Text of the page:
LGBT indonesia
Lesbian, gay, bisexual, and transgender activists hold a rally to mark International Women's Day in Jakarta, Indonesia, March 8, 2017. Getty

A YouTube video posted Sunday showed Indonesia’s North Aceh Police Chief Untung Sangaji denounce transgender people. He was addressing a crowd that had gathered after 12 transgender women, known as waria, were arrested in Aceh, which is a predominantly Muslim region.

Indonesian police, along with the Sharia police, arrested the transgender women, who were then forced to strip off their shirts and cut their hair in public to coach them into becoming "real men."

“Our ulama [Muslim scholars] disagree with this disease. [This disease] is spreading,” he said in the video. “It’s inhumane if Untung Sangaji is to tolerate these sissy garbage.”

Sangaji said he will work with the Sharia police and punish not only the transgender women but also any person patronizing their establishment. The arrest was spurred after he received several complaints from the Muslim clerics in the region.

Transgender women are fleeing the Sharia-ruled Indonesian province of Aceh amid fears of further violence, in the wake of a proposed law to criminalize homosexuality and extramarital sex.

Reza, an LGBT activist, who asked for his real name to be concealed told Guardian, “A lot of the salons have closed because of rumors that fundamentalists will raid them after Friday prayers, so they have temporarily closed down and evacuated – about 40 so far have left. … Waria are very easy to spot so I think they will stay away until things calm down.”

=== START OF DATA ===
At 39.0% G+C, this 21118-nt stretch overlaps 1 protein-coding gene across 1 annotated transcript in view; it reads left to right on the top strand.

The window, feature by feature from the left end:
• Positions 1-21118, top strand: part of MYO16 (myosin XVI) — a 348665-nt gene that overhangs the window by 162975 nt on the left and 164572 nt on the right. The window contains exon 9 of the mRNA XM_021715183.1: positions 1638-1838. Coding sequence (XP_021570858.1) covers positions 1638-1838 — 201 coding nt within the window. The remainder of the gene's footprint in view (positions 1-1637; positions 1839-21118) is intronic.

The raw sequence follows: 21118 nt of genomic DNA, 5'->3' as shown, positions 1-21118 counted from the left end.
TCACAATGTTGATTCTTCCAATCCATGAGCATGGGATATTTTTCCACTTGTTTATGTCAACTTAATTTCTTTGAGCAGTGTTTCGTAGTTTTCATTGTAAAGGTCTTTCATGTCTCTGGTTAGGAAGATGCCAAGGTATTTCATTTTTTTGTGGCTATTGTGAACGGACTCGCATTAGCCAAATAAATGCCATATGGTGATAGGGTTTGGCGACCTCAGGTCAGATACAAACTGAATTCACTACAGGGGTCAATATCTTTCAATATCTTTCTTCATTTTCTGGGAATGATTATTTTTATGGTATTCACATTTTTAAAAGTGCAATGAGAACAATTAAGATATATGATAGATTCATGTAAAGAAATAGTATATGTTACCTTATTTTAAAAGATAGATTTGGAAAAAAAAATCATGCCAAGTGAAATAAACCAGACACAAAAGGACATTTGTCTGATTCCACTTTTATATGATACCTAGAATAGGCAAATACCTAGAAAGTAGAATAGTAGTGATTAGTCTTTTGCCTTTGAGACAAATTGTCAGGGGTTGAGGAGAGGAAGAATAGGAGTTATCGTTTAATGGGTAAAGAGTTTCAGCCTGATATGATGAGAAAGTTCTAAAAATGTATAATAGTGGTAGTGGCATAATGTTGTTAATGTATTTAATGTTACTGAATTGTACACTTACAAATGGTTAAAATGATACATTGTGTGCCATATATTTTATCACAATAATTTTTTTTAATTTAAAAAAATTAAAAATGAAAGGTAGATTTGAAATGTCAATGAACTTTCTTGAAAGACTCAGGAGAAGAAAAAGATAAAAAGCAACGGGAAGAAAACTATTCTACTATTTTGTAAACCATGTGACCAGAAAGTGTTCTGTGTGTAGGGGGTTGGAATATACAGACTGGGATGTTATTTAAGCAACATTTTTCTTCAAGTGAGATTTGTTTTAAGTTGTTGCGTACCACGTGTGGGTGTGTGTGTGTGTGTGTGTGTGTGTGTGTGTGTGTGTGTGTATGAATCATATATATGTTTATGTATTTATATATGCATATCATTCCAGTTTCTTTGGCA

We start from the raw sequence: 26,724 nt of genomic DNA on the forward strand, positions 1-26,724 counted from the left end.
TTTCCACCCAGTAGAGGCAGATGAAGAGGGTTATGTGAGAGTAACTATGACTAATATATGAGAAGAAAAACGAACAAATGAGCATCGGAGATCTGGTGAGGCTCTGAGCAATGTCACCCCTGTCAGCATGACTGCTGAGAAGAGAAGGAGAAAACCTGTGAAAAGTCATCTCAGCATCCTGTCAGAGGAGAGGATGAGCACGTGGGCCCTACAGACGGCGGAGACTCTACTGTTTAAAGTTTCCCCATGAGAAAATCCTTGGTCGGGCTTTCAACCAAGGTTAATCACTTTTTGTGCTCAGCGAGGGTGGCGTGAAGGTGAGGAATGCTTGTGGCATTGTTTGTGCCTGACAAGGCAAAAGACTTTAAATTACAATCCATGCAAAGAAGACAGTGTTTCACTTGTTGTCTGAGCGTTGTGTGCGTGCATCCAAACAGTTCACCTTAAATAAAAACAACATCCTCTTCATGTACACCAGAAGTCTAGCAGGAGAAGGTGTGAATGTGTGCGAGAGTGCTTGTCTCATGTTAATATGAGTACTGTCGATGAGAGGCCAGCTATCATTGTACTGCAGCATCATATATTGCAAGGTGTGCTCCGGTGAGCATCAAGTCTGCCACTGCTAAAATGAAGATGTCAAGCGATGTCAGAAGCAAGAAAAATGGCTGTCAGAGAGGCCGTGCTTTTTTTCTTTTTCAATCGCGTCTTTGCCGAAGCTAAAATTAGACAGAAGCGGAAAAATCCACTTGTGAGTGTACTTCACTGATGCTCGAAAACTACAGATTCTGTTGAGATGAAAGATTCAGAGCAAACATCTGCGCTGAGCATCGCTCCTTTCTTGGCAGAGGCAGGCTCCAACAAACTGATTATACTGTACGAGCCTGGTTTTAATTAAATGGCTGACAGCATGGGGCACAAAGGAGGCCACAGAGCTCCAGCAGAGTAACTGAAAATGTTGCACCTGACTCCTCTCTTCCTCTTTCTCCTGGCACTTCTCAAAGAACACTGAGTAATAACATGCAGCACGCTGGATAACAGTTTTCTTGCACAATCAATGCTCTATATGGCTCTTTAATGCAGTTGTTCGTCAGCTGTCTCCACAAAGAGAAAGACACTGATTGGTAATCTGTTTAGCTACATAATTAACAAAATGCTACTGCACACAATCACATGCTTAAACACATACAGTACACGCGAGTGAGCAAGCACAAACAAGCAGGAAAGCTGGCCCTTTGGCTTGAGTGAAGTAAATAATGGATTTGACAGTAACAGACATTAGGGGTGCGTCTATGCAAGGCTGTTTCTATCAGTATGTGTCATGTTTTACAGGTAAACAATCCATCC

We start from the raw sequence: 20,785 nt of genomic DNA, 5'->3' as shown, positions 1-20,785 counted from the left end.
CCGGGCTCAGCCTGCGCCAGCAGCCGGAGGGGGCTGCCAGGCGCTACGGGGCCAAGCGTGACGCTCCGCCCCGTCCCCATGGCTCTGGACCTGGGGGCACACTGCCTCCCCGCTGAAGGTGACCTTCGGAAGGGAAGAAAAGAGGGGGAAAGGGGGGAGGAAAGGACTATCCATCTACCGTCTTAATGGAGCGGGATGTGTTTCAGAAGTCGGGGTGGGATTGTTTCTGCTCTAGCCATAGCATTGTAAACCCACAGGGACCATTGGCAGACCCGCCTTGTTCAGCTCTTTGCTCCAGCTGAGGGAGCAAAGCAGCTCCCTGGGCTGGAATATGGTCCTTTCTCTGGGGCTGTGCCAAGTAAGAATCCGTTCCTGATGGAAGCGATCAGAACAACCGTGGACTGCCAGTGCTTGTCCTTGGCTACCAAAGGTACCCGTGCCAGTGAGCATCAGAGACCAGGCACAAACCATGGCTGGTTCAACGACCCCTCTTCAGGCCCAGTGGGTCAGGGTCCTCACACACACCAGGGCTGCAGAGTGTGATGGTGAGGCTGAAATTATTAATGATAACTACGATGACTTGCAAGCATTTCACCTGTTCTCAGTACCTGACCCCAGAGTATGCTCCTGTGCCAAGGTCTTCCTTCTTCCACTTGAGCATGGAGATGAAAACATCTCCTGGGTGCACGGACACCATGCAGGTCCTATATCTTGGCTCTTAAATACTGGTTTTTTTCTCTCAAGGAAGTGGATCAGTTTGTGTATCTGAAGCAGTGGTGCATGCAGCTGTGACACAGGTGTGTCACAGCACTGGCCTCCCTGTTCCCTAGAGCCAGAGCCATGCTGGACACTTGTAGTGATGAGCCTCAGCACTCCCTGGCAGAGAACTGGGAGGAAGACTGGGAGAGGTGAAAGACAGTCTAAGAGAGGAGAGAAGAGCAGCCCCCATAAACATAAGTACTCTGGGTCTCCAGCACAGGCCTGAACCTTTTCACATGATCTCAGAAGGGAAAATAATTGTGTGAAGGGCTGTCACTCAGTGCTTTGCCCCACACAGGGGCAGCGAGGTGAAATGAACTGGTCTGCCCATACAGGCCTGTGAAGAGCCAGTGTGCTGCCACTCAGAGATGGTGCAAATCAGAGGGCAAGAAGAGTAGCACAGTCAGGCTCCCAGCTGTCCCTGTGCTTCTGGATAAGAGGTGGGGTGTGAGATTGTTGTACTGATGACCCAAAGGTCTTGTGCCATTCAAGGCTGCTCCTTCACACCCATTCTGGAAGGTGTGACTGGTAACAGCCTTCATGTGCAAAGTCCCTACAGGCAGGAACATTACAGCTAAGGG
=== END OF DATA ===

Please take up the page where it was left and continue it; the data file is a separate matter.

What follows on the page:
After the arrest of the 12 transgender women, scores of transgender people fled Aceh in terror of being subjected to a similar fate. Transgender women in Indonesia are often subjected to prejudice and violence.

A Criminal Code bill, presented in the parliament last week to regulate “immoral behavior,” was widely criticized by experts and activists from various institution, stating it invades the private lives of citizens.

According to the Jakarta Post, House of Representatives were deliberating the bill, which, among other things, would expand the definition of adultery and criminalize consensual sex between two unmarried persons.

The bill has the potential to include consensual relationship between same sex-couples to the list of “immoral behavior.” Legal protection available to the non-LGBT community isn’t extended to the same-sex couples in Indonesia.

Jentera School of Law lecturer Anugerah Rizki Akbari said “neither the government nor the House seemed to have a clear vision of what changes they wanted to make in the Criminal Code bill. … Who or what is protected by criminalizing consensual sex between unmarried people? Who is the victim here?”

The Sharia Police in Aceh have a history of targeting the LGBT community. Aceh is the only province in Indonesia to have established a Sharia Law. According to the Sharia law, consensual relationships between same sexes is punishable by 100 lashes. The archaic law, though condemned by many, is still widely practiced in this region.

This is one of the many incidents where the Indonesian police have openly colluded with the Islamists to unjustly target the LGBT community. Last year, more than 300 LGBT people were apprehended in police raids across Indonesia, reports said.